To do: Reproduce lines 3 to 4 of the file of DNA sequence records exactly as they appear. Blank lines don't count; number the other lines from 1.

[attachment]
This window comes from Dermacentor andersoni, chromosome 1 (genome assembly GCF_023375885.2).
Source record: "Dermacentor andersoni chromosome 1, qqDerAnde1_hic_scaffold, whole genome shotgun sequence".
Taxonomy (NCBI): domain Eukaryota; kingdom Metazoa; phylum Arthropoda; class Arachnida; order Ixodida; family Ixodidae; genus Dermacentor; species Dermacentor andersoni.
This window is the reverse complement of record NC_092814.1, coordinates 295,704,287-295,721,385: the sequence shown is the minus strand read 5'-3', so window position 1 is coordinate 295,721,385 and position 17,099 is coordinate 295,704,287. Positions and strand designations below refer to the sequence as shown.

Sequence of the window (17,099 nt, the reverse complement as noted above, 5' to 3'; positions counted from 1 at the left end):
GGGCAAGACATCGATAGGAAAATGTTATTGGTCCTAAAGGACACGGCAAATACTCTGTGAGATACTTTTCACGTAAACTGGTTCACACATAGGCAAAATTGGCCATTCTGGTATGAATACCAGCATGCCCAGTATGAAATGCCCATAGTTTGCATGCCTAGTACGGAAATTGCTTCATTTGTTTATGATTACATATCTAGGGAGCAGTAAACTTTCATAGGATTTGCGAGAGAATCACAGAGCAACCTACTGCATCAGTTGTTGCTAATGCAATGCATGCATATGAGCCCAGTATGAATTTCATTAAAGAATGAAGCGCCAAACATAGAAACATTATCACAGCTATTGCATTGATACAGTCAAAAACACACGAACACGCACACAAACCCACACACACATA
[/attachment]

Taxonomy (NCBI): domain Eukaryota; kingdom Metazoa; phylum Arthropoda; class Arachnida; order Ixodida; family Ixodidae; genus Dermacentor; species Dermacentor andersoni.
This window is the reverse complement of record NC_092814.1, coordinates 295,704,287-295,721,385: the sequence shown is the minus strand read 5'-3', so window position 1 is coordinate 295,721,385 and position 17,099 is coordinate 295,704,287. Positions and strand designations below refer to the sequence as shown.